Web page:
In a normally distributed set of data, all three measures of central tendency are approximately the same. Using the data sample below, calculate the measures of central tendency.

**{1, 3, 8, 3, 7, 11, 8, 3, 9, 10}**

**Mean (arithmetic)**

Since most populations exhibit normality (bell-shaped curve) or can be assumed to be normal, the mean is the most common measure for central tendency. It is used to describe normal data.

The formula is the summation of all the values divided by the sample size:

Sum of all values: 63*n*: 10 samples

Mean = 6.3

In this example, the mean is of a *sample *which is represented by x-bar. Sometimes M is also used to represent the sample mean. For a population mean, the greek letter μ is used. See the table below for common notation.

**Median**

The median is the midpoint, the middle value or observation of the data set. If the set of data has an even count, the median is the average of the middle two values. This is measure for skewed or non-normal data.

Arrange the numbers in ascending or descending order:

{1, 3, 3, 3, 7, 8, 8, 9, 10, 11}

Since the sample is an even set of data (10 samples) and the middle two values are 7 and 8, then the average of the two middle values is 7.5.

Median = 7.5

**Mode**

The mode is the most commonly occurring value in the data set. Not commonly used as a measure of central location but can be found in the tallest bar of a vertical histogram chart.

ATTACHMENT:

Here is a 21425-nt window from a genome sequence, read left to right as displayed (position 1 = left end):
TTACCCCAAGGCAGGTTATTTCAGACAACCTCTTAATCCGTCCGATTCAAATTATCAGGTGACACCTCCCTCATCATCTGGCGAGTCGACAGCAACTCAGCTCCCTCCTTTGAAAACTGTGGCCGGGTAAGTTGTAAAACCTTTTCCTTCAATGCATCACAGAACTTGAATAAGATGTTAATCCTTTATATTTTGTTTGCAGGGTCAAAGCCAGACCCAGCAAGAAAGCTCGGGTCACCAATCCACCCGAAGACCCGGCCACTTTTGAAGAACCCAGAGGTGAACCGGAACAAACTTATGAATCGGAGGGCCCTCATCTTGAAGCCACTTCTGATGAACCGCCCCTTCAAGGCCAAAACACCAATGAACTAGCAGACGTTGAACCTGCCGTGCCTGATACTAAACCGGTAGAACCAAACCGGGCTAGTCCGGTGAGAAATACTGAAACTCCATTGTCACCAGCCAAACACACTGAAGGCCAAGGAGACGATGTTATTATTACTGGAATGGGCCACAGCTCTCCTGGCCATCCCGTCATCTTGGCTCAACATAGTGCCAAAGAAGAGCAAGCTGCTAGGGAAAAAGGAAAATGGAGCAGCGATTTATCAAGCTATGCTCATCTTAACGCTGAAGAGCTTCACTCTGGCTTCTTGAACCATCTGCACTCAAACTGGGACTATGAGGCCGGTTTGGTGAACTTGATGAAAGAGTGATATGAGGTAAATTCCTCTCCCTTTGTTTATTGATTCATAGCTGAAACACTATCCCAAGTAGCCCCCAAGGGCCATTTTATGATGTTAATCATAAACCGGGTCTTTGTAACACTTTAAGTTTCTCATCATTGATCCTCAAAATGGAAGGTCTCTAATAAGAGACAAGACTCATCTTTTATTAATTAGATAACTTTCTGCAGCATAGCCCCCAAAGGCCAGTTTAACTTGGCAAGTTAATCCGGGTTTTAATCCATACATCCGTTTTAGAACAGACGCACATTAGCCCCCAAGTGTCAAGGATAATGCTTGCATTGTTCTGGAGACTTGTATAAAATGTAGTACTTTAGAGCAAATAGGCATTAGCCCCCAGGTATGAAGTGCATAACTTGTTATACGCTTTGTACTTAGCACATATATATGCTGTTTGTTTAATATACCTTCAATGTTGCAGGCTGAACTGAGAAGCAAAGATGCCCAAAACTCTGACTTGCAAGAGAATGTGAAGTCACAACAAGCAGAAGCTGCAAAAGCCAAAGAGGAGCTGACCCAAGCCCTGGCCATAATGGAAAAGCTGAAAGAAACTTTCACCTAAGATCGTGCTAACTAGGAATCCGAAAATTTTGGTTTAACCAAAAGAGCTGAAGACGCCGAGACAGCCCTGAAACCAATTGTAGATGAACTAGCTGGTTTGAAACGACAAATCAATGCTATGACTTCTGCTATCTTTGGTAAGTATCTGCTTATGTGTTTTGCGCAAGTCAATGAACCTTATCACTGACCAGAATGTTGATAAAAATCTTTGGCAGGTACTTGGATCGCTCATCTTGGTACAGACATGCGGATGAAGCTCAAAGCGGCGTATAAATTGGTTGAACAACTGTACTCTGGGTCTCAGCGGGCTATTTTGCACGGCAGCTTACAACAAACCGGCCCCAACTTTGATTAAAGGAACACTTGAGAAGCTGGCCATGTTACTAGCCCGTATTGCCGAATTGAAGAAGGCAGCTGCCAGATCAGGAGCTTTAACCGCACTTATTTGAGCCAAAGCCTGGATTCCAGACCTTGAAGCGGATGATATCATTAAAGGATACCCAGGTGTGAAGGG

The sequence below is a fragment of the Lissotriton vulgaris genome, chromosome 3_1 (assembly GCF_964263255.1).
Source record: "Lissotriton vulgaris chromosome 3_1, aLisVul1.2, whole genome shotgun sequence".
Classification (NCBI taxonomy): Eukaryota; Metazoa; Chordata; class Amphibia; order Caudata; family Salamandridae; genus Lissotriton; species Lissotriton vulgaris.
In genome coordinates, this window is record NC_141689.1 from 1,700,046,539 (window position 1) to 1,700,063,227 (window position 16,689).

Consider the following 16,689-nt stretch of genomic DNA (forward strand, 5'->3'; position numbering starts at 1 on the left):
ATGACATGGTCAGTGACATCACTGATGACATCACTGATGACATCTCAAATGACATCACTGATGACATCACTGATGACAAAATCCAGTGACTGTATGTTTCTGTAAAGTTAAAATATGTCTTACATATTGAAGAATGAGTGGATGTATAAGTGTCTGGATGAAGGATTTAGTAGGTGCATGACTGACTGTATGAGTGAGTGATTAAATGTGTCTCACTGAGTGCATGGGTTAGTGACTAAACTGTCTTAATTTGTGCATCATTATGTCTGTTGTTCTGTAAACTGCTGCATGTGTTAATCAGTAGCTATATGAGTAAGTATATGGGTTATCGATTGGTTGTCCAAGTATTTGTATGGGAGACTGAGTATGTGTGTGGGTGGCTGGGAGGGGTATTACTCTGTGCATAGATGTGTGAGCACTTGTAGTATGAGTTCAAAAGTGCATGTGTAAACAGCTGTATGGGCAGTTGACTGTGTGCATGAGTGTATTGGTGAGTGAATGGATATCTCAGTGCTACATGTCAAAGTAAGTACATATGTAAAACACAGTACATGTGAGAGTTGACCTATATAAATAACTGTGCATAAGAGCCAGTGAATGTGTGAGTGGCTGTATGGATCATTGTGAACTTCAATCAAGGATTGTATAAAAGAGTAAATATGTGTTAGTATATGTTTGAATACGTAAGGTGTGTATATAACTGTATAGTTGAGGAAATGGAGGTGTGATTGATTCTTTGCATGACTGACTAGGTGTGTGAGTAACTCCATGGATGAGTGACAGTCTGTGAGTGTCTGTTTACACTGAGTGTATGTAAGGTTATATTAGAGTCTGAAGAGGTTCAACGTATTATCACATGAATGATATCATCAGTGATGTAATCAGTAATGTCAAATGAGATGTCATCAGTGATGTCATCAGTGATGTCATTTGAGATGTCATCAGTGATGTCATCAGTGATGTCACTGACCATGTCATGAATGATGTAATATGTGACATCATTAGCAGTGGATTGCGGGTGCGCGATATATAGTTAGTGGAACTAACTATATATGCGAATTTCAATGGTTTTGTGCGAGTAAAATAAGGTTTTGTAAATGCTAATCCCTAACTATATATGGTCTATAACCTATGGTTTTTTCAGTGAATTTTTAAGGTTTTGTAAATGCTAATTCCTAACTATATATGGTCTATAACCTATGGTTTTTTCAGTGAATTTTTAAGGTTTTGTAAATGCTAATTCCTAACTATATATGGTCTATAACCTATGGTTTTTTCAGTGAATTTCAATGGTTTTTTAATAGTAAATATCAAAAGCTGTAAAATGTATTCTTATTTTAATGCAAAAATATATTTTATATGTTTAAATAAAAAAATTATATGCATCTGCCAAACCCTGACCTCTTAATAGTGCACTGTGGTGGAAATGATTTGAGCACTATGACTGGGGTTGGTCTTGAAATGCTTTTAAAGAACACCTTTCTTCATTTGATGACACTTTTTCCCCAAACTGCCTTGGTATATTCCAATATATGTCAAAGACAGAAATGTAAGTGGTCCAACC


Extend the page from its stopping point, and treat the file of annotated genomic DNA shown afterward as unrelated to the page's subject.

Mode = 3, since it occurs more than any other value.

Measures of dispersion are numerical statistics which describe the spread of data or the width of the distribution.

NOTE:

A normal distribution exhibits a mean, median, and mode that are approximately the same value.

The table below summarizes notation for describing samples and populations.*Samples* are properly described as *statistics*.*Populations* are properly described as *parameters*.

For the Standard Deviation, Excel uses "n-1"
in the denominator to calculate the sample statistics (the rows in
Excel for the data were in rows 3-16).

The trimmed mean is another measure of central tendency less frequently used but you may see it as an output on most statistical software programs.

This is a mean calculated by excluding a percentage of data points from the top and bottom tails of a data set. Usually 5% is trimmed off of each tail. But sometimes you can specify the percentage to trim.

The % value can not be <0 or >1.

In Excel, you can select the array of data and choose a % to trim off each tail using the TRIMEAN function.

**TRIMMEAN(array, percent)**

**Array** - the array or range of values to trim
and average.

**Percent** The fractional number of data
points to exclude from the calculation. For example, if percent = 0.2, 4 points
are trimmed from a data set of 20 points (20 x 0.2): 2 from the top and 2 from
the bottom of the set.

**NOTE:**

This function rounds the number of excluded data points down to the nearest multiple of 2. If percent = 0.1, 10 percent of 30 data points equals 3 points. For symmetry, TRIMMEAN excludes a single value from the top and bottom of the data set.

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